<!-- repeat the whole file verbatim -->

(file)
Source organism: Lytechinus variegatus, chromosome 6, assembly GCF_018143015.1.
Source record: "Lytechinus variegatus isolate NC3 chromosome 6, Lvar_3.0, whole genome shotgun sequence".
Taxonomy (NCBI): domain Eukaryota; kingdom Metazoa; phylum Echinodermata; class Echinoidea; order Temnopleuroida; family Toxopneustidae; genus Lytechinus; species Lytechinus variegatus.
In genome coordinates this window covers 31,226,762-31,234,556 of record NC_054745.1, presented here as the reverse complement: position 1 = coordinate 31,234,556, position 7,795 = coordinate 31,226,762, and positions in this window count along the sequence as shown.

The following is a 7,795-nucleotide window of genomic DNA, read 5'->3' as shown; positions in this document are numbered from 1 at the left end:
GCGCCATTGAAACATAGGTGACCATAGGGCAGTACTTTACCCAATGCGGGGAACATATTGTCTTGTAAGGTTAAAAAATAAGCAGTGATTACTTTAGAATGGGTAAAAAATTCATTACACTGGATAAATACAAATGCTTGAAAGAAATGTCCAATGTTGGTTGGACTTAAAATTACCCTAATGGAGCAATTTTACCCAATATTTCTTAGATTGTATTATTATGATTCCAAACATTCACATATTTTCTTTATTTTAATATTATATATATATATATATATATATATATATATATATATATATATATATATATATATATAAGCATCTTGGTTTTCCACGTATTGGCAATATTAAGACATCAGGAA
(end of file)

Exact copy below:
Source organism: Lytechinus variegatus, chromosome 6, assembly GCF_018143015.1.
Source record: "Lytechinus variegatus isolate NC3 chromosome 6, Lvar_3.0, whole genome shotgun sequence".
Taxonomy (NCBI): domain Eukaryota; kingdom Metazoa; phylum Echinodermata; class Echinoidea; order Temnopleuroida; family Toxopneustidae; genus Lytechinus; species Lytechinus variegatus.
In genome coordinates this window covers 31,226,762-31,234,556 of record NC_054745.1, presented here as the reverse complement: position 1 = coordinate 31,234,556, position 7,795 = coordinate 31,226,762, and positions in this window count along the sequence as shown.

The following is a 7,795-nucleotide window of genomic DNA, read 5'->3' as shown; positions in this document are numbered from 1 at the left end:
GCGCCATTGAAACATAGGTGACCATAGGGCAGTACTTTACCCAATGCGGGGAACATATTGTCTTGTAAGGTTAAAAAATAAGCAGTGATTACTTTAGAATGGGTAAAAAATTCATTACACTGGATAAATACAAATGCTTGAAAGAAATGTCCAATGTTGGTTGGACTTAAAATTACCCTAATGGAGCAATTTTACCCAATATTTCTTAGATTGTATTATTATGATTCCAAACATTCACATATTTTCTTTATTTTAATATTATATATATATATATATATATATATATATATATATATATATATATATATATATATATAAGCATCTTGGTTTTCCACGTATTGGCAATATTAAGACATCAGGAA